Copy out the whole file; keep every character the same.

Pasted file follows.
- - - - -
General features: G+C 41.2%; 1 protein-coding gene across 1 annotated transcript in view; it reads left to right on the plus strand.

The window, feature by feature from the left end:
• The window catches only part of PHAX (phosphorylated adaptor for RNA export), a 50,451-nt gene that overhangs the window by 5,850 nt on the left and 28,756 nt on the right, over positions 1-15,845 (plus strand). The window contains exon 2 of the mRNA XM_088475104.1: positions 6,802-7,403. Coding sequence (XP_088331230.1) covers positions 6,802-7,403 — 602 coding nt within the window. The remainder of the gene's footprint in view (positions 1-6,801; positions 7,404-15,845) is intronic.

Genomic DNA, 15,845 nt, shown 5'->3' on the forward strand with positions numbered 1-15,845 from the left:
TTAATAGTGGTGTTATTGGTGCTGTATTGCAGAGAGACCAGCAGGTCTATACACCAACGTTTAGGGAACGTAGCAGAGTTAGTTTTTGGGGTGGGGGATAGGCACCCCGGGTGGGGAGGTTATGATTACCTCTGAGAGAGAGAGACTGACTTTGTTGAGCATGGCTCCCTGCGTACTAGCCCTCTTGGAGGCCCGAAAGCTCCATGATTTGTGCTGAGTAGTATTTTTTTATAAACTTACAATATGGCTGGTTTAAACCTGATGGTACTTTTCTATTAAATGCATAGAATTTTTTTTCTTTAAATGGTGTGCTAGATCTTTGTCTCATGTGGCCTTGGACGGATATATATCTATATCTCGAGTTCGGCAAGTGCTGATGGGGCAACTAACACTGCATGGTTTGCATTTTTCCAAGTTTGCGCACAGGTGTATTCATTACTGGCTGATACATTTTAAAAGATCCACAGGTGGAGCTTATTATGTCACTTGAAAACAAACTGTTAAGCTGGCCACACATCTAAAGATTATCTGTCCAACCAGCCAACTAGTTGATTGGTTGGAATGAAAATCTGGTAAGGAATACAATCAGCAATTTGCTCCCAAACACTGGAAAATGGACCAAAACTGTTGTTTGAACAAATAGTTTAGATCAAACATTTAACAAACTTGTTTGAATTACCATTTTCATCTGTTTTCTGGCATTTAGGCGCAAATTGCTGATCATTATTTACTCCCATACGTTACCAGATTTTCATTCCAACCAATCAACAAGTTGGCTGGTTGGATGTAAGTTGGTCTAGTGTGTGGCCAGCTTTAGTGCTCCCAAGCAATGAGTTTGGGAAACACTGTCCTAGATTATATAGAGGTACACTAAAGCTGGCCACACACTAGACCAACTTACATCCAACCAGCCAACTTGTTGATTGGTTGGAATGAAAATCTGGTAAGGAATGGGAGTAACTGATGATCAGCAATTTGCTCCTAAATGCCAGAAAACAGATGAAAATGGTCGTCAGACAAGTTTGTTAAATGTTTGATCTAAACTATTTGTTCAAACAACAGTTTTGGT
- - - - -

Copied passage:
General features: G+C 41.2%; 1 protein-coding gene across 1 annotated transcript in view; it reads left to right on the plus strand.

The window, feature by feature from the left end:
• The window catches only part of PHAX (phosphorylated adaptor for RNA export), a 50,451-nt gene that overhangs the window by 5,850 nt on the left and 28,756 nt on the right, over positions 1-15,845 (plus strand). The window contains exon 2 of the mRNA XM_088475104.1: positions 6,802-7,403. Coding sequence (XP_088331230.1) covers positions 6,802-7,403 — 602 coding nt within the window. The remainder of the gene's footprint in view (positions 1-6,801; positions 7,404-15,845) is intronic.

Genomic DNA, 15,845 nt, shown 5'->3' on the forward strand with positions numbered 1-15,845 from the left:
TTAATAGTGGTGTTATTGGTGCTGTATTGCAGAGAGACCAGCAGGTCTATACACCAACGTTTAGGGAACGTAGCAGAGTTAGTTTTTGGGGTGGGGGATAGGCACCCCGGGTGGGGAGGTTATGATTACCTCTGAGAGAGAGAGACTGACTTTGTTGAGCATGGCTCCCTGCGTACTAGCCCTCTTGGAGGCCCGAAAGCTCCATGATTTGTGCTGAGTAGTATTTTTTTATAAACTTACAATATGGCTGGTTTAAACCTGATGGTACTTTTCTATTAAATGCATAGAATTTTTTTTCTTTAAATGGTGTGCTAGATCTTTGTCTCATGTGGCCTTGGACGGATATATATCTATATCTCGAGTTCGGCAAGTGCTGATGGGGCAACTAACACTGCATGGTTTGCATTTTTCCAAGTTTGCGCACAGGTGTATTCATTACTGGCTGATACATTTTAAAAGATCCACAGGTGGAGCTTATTATGTCACTTGAAAACAAACTGTTAAGCTGGCCACACATCTAAAGATTATCTGTCCAACCAGCCAACTAGTTGATTGGTTGGAATGAAAATCTGGTAAGGAATACAATCAGCAATTTGCTCCCAAACACTGGAAAATGGACCAAAACTGTTGTTTGAACAAATAGTTTAGATCAAACATTTAACAAACTTGTTTGAATTACCATTTTCATCTGTTTTCTGGCATTTAGGCGCAAATTGCTGATCATTATTTACTCCCATACGTTACCAGATTTTCATTCCAACCAATCAACAAGTTGGCTGGTTGGATGTAAGTTGGTCTAGTGTGTGGCCAGCTTTAGTGCTCCCAAGCAATGAGTTTGGGAAACACTGTCCTAGATTATATAGAGGTACACTAAAGCTGGCCACACACTAGACCAACTTACATCCAACCAGCCAACTTGTTGATTGGTTGGAATGAAAATCTGGTAAGGAATGGGAGTAACTGATGATCAGCAATTTGCTCCTAAATGCCAGAAAACAGATGAAAATGGTCGTCAGACAAGTTTGTTAAATGTTTGATCTAAACTATTTGTTCAAACAACAGTTTTGGT